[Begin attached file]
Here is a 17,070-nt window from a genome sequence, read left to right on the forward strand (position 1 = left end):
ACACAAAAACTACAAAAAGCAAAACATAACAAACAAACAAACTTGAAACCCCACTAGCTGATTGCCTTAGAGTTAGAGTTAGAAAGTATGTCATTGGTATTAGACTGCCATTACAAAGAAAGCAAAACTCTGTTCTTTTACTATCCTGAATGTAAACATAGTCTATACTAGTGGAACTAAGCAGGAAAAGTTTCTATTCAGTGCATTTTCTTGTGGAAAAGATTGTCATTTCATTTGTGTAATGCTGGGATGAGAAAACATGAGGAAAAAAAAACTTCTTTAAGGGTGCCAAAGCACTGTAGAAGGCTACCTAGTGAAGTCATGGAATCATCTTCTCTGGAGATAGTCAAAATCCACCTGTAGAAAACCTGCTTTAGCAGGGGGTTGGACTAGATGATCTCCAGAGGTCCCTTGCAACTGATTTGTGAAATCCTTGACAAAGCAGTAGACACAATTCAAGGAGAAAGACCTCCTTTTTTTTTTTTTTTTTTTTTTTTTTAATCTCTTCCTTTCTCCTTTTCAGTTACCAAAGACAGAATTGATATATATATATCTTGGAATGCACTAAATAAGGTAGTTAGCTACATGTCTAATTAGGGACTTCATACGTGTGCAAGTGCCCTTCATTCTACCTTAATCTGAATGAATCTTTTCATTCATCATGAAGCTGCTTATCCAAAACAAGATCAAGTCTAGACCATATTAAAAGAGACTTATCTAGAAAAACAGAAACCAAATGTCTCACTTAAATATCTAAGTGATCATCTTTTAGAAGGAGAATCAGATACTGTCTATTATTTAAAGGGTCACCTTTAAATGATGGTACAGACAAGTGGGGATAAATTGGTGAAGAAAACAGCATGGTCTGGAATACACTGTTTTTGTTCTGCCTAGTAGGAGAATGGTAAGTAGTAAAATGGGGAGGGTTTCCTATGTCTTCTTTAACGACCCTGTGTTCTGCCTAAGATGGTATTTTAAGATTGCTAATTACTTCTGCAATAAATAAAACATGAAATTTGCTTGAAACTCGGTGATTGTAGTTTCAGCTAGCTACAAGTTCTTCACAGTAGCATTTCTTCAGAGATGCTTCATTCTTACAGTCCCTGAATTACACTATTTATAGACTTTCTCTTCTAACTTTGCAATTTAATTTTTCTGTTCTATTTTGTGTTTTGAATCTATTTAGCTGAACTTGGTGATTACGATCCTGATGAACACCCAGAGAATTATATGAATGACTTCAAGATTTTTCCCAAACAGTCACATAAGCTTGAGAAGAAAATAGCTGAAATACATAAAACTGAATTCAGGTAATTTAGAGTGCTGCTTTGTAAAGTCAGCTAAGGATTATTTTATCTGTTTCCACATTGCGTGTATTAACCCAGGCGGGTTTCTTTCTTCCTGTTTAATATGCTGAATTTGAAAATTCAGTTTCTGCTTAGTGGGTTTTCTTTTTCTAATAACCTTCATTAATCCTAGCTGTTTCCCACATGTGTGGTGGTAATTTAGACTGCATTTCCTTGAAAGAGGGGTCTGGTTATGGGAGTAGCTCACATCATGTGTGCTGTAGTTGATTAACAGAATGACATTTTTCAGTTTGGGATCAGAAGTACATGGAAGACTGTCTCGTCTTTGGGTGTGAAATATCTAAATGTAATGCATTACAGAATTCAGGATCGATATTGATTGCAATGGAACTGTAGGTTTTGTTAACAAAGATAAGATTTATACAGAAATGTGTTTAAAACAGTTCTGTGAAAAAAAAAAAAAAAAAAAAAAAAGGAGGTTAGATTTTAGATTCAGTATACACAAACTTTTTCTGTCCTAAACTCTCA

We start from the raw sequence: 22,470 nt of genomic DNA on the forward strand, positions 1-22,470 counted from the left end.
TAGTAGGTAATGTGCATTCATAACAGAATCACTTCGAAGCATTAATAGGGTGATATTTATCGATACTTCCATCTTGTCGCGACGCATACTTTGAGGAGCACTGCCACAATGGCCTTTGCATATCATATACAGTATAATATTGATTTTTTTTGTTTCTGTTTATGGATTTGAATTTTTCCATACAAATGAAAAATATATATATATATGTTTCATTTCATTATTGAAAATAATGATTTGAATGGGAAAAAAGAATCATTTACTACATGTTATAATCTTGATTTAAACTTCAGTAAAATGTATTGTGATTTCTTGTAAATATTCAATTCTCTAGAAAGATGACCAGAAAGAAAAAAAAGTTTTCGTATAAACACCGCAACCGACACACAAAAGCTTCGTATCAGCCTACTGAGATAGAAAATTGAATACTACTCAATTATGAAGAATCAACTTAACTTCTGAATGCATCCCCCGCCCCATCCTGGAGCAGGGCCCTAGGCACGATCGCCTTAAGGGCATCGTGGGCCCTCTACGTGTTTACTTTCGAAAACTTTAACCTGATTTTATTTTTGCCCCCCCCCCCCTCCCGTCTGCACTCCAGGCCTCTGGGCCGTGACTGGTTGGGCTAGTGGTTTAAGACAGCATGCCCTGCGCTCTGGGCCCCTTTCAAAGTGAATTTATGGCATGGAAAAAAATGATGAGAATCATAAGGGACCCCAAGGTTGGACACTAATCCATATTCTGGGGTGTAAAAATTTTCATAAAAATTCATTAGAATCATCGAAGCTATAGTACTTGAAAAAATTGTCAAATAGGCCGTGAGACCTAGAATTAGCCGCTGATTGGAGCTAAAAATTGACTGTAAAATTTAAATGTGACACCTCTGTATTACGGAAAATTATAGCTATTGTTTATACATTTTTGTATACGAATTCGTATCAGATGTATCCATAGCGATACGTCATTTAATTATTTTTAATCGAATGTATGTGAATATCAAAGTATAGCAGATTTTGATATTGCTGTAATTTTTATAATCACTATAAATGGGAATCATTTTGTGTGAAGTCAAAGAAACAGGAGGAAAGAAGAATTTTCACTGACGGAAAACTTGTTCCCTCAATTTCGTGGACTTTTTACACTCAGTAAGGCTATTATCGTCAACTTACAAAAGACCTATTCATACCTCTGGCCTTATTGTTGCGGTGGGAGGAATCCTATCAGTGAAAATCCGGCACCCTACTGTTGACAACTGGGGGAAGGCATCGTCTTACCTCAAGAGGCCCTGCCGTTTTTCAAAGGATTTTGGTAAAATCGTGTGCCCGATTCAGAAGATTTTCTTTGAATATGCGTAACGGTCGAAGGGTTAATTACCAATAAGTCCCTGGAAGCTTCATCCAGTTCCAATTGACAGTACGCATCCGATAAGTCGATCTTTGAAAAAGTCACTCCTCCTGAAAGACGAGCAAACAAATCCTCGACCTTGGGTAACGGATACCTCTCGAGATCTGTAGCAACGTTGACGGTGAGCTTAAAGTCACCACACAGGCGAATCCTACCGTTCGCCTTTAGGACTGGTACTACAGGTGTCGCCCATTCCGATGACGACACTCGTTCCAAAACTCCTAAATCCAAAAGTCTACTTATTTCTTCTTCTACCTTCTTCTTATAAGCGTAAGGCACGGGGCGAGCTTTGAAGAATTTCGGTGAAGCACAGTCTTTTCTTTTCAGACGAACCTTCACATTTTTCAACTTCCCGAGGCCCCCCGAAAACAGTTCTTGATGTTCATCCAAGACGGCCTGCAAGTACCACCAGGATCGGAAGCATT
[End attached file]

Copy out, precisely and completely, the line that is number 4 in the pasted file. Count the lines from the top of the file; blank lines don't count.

TAGTAGGTAATGTGCATTCATAACAGAATCACTTCGAAGCATTAATAGGGTGATATTTATCGATACTTCCATCTTGTCGCGACGCATACTTTGAGGAGCACTGCCACAATGGCCTTTGCATATCATATACAGTATAATATTGATTTTTTTTGTTTCTGTTTATGGATTTGAATTTTTCCATACAAATGAAAAATATATATATATATGTTTCATTTCATTATTGAAAATAATGATTTGAATGGGAAAAAAGAATCATTTACTACATGTTATAATCTTGATTTAAACTTCAGTAAAATGTATTGTGATTTCTTGTAAATATTCAATTCTCTAGAAAGATGACCAGAAAGAAAAAAAAGTTTTCGTATAAACACCGCAACCGACACACAAAAGCTTCGTATCAGCCTACTGAGATAGAAAATTGAATACTACTCAATTATGAAGAATCAACTTAACTTCTGAATGCATCCCCCGCCCCATCCTGGAGCAGGGCCCTAGGCACGATCGCCTTAAGGGCATCGTGGGCCCTCTACGTGTTTACTTTCGAAAACTTTAACCTGATTTTATTTTTGCCCCCCCCCCCCTCCCGTCTGCACTCCAGGCCTCTGGGCCGTGACTGGTTGGGCTAGTGGTTTAAGACAGCATGCCCTGCGCTCTGGGCCCCTTTCAAAGTGAATTTATGGCATGGAAAAAAATGATGAGAATCATAAGGGACCCCAAGGTTGGACACTAATCCATATTCTGGGGTGTAAAAATTTTCATAAAAATTCATTAGAATCATCGAAGCTATAGTACTTGAAAAAATTGTCAAATAGGCCGTGAGACCTAGAATTAGCCGCTGATTGGAGCTAAAAATTGACTGTAAAATTTAAATGTGACACCTCTGTATTACGGAAAATTATAGCTATTGTTTATACATTTTTGTATACGAATTCGTATCAGATGTATCCATAGCGATACGTCATTTAATTATTTTTAATCGAATGTATGTGAATATCAAAGTATAGCAGATTTTGATATTGCTGTAATTTTTATAATCACTATAAATGGGAATCATTTTGTGTGAAGTCAAAGAAACAGGAGGAAAGAAGAATTTTCACTGACGGAAAACTTGTTCCCTCAATTTCGTGGACTTTTTACACTCAGTAAGGCTATTATCGTCAACTTACAAAAGACCTATTCATACCTCTGGCCTTATTGTTGCGGTGGGAGGAATCCTATCAGTGAAAATCCGGCACCCTACTGTTGACAACTGGGGGAAGGCATCGTCTTACCTCAAGAGGCCCTGCCGTTTTTCAAAGGATTTTGGTAAAATCGTGTGCCCGATTCAGAAGATTTTCTTTGAATATGCGTAACGGTCGAAGGGTTAATTACCAATAAGTCCCTGGAAGCTTCATCCAGTTCCAATTGACAGTACGCATCCGATAAGTCGATCTTTGAAAAAGTCACTCCTCCTGAAAGACGAGCAAACAAATCCTCGACCTTGGGTAACGGATACCTCTCGAGATCTGTAGCAACGTTGACGGTGAGCTTAAAGTCACCACACAGGCGAATCCTACCGTTCGCCTTTAGGACTGGTACTACAGGTGTCGCCCATTCCGATGACGACACTCGTTCCAAAACTCCTAAATCCAAAAGTCTACTTATTTCTTCTTCTACCTTCTTCTTATAAGCGTAAGGCACGGGGCGAGCTTTGAAGAATTTCGGTGAAGCACAGTCTTTTCTTTTCAGACGAACCTTCACATTTTTCAACTTCCCGAGGCCCCCCGAAAACAGTTCTTGATGTTCATCCAAGACGGCCTGCAAGTACCACCAGGATCGGAAGCATT